MAPFRE is among the top 15 insurance companies in Europe, according to the latest edition of the annual ranking prepared by MAPFRE Economics, MAPFRE’s research service. Specifically, it has remained unchanged since 2019, holding both 11th position in the global ranking and sixth place among Non-Life insurers.
AXA continues to lead the classification, generating premium volume of 99.85 billion euros in 2019, 3.7 percent more than the previous year. Premium volume for the 15 largest European insurance groups increased by 5.2 percent compared to 2019, reaching just under 600 billion euros.
Since 2009, the premiums of the insurance groups making up the ranking have risen by 22.8 percent, with average annual growth of 2.1 percent. Most of the 15 largest European insurance groups recorded positive earnings in 2019, with a number of them registering significant increases.
Overall, net earnings totaled 34.85 billion euros, 26.4 percent better than the previous year, driven by good operating and financial results. As MAPFRE Economics
notes, it is important to remember that these total earnings include not only insurance operating results, but also the financial income deriving from asset management, as is the case with a number of the larger groups.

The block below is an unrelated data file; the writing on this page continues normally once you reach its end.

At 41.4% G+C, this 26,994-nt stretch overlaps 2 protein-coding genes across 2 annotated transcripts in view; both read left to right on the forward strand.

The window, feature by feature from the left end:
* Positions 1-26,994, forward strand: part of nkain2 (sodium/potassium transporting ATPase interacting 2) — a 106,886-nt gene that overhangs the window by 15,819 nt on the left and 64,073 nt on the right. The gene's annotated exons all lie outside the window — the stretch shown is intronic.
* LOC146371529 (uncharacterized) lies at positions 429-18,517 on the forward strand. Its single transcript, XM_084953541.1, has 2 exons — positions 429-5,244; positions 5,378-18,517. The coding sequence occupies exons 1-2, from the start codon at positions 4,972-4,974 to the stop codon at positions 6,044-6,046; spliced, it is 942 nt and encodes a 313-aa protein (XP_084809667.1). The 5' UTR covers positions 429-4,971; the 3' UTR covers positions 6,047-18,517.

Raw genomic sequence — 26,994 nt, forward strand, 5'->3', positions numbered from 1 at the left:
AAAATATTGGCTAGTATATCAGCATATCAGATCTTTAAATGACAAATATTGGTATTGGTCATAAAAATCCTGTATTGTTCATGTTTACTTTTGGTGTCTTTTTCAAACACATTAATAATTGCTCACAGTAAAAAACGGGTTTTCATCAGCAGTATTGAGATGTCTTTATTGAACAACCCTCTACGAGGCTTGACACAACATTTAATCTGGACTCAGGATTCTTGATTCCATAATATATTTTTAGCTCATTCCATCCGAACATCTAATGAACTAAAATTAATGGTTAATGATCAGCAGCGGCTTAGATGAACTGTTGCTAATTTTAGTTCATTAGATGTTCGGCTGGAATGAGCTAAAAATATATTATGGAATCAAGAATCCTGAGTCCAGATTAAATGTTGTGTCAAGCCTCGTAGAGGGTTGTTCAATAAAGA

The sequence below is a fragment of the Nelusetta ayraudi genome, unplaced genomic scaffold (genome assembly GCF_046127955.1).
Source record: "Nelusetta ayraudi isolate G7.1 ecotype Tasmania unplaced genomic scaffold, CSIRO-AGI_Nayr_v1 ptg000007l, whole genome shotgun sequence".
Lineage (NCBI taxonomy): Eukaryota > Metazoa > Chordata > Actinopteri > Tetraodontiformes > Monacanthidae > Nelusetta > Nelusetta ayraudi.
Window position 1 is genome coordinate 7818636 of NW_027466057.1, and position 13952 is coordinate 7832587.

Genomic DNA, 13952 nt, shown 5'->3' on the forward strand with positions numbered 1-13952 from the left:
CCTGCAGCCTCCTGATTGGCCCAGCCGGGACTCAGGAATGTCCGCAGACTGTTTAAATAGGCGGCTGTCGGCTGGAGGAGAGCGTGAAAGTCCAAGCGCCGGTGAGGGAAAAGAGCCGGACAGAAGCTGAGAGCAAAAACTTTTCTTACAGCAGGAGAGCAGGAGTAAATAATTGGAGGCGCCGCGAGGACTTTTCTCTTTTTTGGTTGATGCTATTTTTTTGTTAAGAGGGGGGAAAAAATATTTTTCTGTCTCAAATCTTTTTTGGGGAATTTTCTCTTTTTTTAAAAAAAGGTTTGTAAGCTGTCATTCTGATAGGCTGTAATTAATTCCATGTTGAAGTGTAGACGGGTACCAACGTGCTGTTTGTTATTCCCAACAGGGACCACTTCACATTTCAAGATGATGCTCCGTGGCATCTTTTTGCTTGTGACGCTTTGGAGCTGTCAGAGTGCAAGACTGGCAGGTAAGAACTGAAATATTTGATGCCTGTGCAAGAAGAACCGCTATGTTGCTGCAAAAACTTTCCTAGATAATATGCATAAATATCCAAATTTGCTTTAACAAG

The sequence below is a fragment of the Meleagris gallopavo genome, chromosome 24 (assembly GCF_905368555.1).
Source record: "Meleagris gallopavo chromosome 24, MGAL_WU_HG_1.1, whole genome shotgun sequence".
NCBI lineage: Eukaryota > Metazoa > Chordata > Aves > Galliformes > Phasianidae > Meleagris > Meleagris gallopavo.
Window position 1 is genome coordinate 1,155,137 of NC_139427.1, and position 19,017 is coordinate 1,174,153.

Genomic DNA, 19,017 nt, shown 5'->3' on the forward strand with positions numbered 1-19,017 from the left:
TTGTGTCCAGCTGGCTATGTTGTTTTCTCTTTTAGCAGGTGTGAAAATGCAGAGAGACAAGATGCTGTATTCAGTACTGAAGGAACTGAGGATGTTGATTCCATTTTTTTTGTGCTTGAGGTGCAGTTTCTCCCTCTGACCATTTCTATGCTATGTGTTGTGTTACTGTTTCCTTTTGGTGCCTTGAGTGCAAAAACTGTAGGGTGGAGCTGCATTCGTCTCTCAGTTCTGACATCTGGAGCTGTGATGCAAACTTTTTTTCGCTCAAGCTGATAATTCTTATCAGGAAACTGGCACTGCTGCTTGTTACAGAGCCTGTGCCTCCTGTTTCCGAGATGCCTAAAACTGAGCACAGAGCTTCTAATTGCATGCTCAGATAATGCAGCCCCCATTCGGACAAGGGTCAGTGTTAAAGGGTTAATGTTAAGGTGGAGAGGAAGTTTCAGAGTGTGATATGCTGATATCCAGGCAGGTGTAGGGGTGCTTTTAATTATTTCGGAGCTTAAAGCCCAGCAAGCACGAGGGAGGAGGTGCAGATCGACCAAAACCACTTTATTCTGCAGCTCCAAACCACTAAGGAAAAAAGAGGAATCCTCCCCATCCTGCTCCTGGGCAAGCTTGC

In the Non-Life segment, all the groups that make up the ranking performed positively in 2019, with some of them showing double-digit increases. In total, premium income amounted to 290.9 billion euros, up by 10.5 percent.
Response to the pandemic
Looking ahead to 2020, the pandemic produced by COVID-19 has transformed forecasts on how the insurance industry will fare for the year. As explained by MAPFRE Economics, it is difficult for insurers to assess the effect that this phenomenon will have on results for this year, although some European groups, including the two largest, have advanced estimates of the cost based on the final duration and
severity of the crisis.
The main response of European insurers to COVID-19 has been to protect the health and safety of their employees, ensure business continuity and meet their contractual obligations, providing the client with the best possible service and advice. In addition to making good on the responsibilities undertaken with their stakeholders, they have also implemented exceptional measures, such as handling claims for damages that could be considered as excluded in the case of a pandemic or offering more flexible payment measures.
In the opinion of MAPFRE Economics, the European insurance industry has also contributed to mitigating the health, economic and human impact that the pandemic is causing with a concerted show of solidarity, and through multiple initiatives, such as donating much-needed medical supplies, helping the most vulnerable groups through the provision of basic foodstuffs and necessities, participating in solidarity funds to support independent businesses and SMEs, or contributing to the ongoing research efforts to find a COVID-19 vaccine, among others.
MAPFRE has mobilized more than 200 million euros to tackle the consequences of this health and economic crisis.
The full report can be consulted here:
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